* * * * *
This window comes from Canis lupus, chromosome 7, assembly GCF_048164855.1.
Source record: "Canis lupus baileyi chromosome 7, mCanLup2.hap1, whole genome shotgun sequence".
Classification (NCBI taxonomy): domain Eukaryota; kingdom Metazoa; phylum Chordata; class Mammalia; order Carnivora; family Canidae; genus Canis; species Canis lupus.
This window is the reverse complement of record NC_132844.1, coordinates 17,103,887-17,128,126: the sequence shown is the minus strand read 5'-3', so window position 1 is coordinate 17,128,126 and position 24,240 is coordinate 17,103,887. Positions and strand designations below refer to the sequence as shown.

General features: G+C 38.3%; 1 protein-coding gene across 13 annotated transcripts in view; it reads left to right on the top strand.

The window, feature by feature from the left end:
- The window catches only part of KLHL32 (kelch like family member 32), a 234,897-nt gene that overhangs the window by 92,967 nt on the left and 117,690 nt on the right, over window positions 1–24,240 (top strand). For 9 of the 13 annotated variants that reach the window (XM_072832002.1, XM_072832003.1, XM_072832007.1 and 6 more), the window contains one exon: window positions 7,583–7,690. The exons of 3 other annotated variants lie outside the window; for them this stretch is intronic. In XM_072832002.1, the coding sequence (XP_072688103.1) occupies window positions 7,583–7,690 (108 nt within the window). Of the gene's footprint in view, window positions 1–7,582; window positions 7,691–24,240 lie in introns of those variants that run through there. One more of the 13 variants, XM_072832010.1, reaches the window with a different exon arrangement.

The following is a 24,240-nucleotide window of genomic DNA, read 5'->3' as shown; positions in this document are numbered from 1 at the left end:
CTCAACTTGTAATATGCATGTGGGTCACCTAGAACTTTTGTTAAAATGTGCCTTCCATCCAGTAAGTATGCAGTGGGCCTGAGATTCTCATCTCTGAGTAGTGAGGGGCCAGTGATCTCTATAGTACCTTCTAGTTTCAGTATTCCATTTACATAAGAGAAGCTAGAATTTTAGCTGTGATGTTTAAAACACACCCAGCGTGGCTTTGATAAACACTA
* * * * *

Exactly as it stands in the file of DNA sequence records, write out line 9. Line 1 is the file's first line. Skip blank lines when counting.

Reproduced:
CTCAACTTGTAATATGCATGTGGGTCACCTAGAACTTTTGTTAAAATGTGCCTTCCATCCAGTAAGTATGCAGTGGGCCTGAGATTCTCATCTCTGAGTAGTGAGGGGCCAGTGATCTCTATAGTACCTTCTAGTTTCAGTATTCCATTTACATAAGAGAAGCTAGAATTTTAGCTGTGATGTTTAAAACACACCCAGCGTGGCTTTGATAAACACTA